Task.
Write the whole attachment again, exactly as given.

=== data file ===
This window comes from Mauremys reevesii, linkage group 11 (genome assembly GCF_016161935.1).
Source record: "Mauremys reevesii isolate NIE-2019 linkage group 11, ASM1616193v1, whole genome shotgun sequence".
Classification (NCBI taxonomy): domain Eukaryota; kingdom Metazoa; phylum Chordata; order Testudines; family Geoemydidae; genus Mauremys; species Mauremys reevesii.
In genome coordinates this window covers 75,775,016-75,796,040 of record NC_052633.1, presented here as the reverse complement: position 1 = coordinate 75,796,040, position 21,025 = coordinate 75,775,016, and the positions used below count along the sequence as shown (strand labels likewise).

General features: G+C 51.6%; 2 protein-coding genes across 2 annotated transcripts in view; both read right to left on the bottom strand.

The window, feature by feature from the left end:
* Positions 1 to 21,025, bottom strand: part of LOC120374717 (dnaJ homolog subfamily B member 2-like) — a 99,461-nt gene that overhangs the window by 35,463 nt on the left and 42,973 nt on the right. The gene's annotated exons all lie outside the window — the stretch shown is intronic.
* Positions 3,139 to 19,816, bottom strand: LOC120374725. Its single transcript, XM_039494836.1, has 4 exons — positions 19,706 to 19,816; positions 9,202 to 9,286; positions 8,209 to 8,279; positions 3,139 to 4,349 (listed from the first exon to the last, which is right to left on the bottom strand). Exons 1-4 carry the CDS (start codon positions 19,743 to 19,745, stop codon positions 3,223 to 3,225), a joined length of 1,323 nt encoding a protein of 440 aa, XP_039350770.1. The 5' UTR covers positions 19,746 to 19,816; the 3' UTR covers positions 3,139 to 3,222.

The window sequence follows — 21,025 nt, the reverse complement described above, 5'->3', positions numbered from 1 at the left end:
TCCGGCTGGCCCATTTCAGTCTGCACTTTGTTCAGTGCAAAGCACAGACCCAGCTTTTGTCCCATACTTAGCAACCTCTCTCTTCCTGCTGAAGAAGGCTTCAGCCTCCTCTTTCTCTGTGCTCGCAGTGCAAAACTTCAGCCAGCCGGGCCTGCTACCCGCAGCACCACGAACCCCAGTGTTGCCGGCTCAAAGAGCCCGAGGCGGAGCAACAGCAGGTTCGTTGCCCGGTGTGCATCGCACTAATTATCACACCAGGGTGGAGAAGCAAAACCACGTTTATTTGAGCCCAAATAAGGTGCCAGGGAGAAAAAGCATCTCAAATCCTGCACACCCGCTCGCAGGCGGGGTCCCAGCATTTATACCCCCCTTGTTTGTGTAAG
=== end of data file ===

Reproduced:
This window comes from Mauremys reevesii, linkage group 11 (genome assembly GCF_016161935.1).
Source record: "Mauremys reevesii isolate NIE-2019 linkage group 11, ASM1616193v1, whole genome shotgun sequence".
Classification (NCBI taxonomy): domain Eukaryota; kingdom Metazoa; phylum Chordata; order Testudines; family Geoemydidae; genus Mauremys; species Mauremys reevesii.
In genome coordinates this window covers 75,775,016-75,796,040 of record NC_052633.1, presented here as the reverse complement: position 1 = coordinate 75,796,040, position 21,025 = coordinate 75,775,016, and the positions used below count along the sequence as shown (strand labels likewise).

General features: G+C 51.6%; 2 protein-coding genes across 2 annotated transcripts in view; both read right to left on the bottom strand.

The window, feature by feature from the left end:
* Positions 1 to 21,025, bottom strand: part of LOC120374717 (dnaJ homolog subfamily B member 2-like) — a 99,461-nt gene that overhangs the window by 35,463 nt on the left and 42,973 nt on the right. The gene's annotated exons all lie outside the window — the stretch shown is intronic.
* Positions 3,139 to 19,816, bottom strand: LOC120374725. Its single transcript, XM_039494836.1, has 4 exons — positions 19,706 to 19,816; positions 9,202 to 9,286; positions 8,209 to 8,279; positions 3,139 to 4,349 (listed from the first exon to the last, which is right to left on the bottom strand). Exons 1-4 carry the CDS (start codon positions 19,743 to 19,745, stop codon positions 3,223 to 3,225), a joined length of 1,323 nt encoding a protein of 440 aa, XP_039350770.1. The 5' UTR covers positions 19,746 to 19,816; the 3' UTR covers positions 3,139 to 3,222.

The window sequence follows — 21,025 nt, the reverse complement described above, 5'->3', positions numbered from 1 at the left end:
TCCGGCTGGCCCATTTCAGTCTGCACTTTGTTCAGTGCAAAGCACAGACCCAGCTTTTGTCCCATACTTAGCAACCTCTCTCTTCCTGCTGAAGAAGGCTTCAGCCTCCTCTTTCTCTGTGCTCGCAGTGCAAAACTTCAGCCAGCCGGGCCTGCTACCCGCAGCACCACGAACCCCAGTGTTGCCGGCTCAAAGAGCCCGAGGCGGAGCAACAGCAGGTTCGTTGCCCGGTGTGCATCGCACTAATTATCACACCAGGGTGGAGAAGCAAAACCACGTTTATTTGAGCCCAAATAAGGTGCCAGGGAGAAAAAGCATCTCAAATCCTGCACACCCGCTCGCAGGCGGGGTCCCAGCATTTATACCCCCCTTGTTTGTGTAAG